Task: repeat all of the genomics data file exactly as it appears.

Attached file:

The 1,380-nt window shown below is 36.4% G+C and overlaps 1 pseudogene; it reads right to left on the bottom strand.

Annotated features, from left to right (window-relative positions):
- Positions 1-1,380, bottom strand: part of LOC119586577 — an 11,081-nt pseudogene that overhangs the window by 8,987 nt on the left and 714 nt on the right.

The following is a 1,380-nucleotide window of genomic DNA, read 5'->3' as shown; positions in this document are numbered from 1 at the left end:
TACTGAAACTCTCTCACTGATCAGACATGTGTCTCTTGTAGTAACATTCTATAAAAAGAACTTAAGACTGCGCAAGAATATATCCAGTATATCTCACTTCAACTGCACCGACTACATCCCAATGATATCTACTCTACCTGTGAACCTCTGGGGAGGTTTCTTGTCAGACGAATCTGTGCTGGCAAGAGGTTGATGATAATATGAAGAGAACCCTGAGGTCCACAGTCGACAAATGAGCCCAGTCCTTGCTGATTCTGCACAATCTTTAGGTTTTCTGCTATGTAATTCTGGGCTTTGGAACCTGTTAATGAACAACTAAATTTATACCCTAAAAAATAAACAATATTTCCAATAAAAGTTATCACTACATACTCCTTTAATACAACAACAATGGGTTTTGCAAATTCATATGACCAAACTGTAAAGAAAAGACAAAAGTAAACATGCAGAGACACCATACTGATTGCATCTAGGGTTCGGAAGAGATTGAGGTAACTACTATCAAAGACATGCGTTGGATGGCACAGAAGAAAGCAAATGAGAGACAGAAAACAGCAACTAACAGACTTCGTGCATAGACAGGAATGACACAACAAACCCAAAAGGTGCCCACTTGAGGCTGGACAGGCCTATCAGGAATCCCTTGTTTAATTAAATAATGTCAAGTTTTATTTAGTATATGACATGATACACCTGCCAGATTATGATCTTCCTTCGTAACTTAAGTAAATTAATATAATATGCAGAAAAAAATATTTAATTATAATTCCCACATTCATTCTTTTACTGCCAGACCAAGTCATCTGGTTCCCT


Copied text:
The 1,380-nt window shown below is 36.4% G+C and overlaps 1 pseudogene; it reads right to left on the bottom strand.

Annotated features, from left to right (window-relative positions):
- Positions 1-1,380, bottom strand: part of LOC119586577 — an 11,081-nt pseudogene that overhangs the window by 8,987 nt on the left and 714 nt on the right.

The following is a 1,380-nucleotide window of genomic DNA, read 5'->3' as shown; positions in this document are numbered from 1 at the left end:
TACTGAAACTCTCTCACTGATCAGACATGTGTCTCTTGTAGTAACATTCTATAAAAAGAACTTAAGACTGCGCAAGAATATATCCAGTATATCTCACTTCAACTGCACCGACTACATCCCAATGATATCTACTCTACCTGTGAACCTCTGGGGAGGTTTCTTGTCAGACGAATCTGTGCTGGCAAGAGGTTGATGATAATATGAAGAGAACCCTGAGGTCCACAGTCGACAAATGAGCCCAGTCCTTGCTGATTCTGCACAATCTTTAGGTTTTCTGCTATGTAATTCTGGGCTTTGGAACCTGTTAATGAACAACTAAATTTATACCCTAAAAAATAAACAATATTTCCAATAAAAGTTATCACTACATACTCCTTTAATACAACAACAATGGGTTTTGCAAATTCATATGACCAAACTGTAAAGAAAAGACAAAAGTAAACATGCAGAGACACCATACTGATTGCATCTAGGGTTCGGAAGAGATTGAGGTAACTACTATCAAAGACATGCGTTGGATGGCACAGAAGAAAGCAAATGAGAGACAGAAAACAGCAACTAACAGACTTCGTGCATAGACAGGAATGACACAACAAACCCAAAAGGTGCCCACTTGAGGCTGGACAGGCCTATCAGGAATCCCTTGTTTAATTAAATAATGTCAAGTTTTATTTAGTATATGACATGATACACCTGCCAGATTATGATCTTCCTTCGTAACTTAAGTAAATTAATATAATATGCAGAAAAAAATATTTAATTATAATTCCCACATTCATTCTTTTACTGCCAGACCAAGTCATCTGGTTCCCT